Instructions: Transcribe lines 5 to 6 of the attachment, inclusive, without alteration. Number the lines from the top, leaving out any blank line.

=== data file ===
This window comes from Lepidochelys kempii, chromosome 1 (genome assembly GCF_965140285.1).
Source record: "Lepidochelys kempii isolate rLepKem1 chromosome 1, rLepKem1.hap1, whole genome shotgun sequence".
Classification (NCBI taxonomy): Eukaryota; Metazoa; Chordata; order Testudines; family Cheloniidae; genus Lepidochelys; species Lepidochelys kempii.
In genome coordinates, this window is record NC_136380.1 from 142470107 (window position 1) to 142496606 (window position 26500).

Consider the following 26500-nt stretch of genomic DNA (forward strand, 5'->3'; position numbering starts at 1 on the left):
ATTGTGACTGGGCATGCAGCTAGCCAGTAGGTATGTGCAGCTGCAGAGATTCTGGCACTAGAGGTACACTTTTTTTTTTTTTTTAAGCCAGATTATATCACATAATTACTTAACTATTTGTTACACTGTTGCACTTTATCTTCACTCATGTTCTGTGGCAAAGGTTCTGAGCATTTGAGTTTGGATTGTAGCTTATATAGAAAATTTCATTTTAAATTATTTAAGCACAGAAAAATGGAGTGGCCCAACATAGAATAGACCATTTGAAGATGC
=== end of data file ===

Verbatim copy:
Consider the following 26500-nt stretch of genomic DNA (forward strand, 5'->3'; position numbering starts at 1 on the left):
ATTGTGACTGGGCATGCAGCTAGCCAGTAGGTATGTGCAGCTGCAGAGATTCTGGCACTAGAGGTACACTTTTTTTTTTTTTTTAAGCCAGATTATATCACATAATTACTTAACTATTTGTTACACTGTTGCACTTTATCTTCACTCATGTTCTGTGGCAAAGGTTCTGAGCATTTGAGTTTGGATTGTAGCTTATATAGAAAATTTCATTTTAAATTATTTAAGCACAGAAAAATGGAGTGGCCCAACATAGAATAGACCATTTGAAGATGC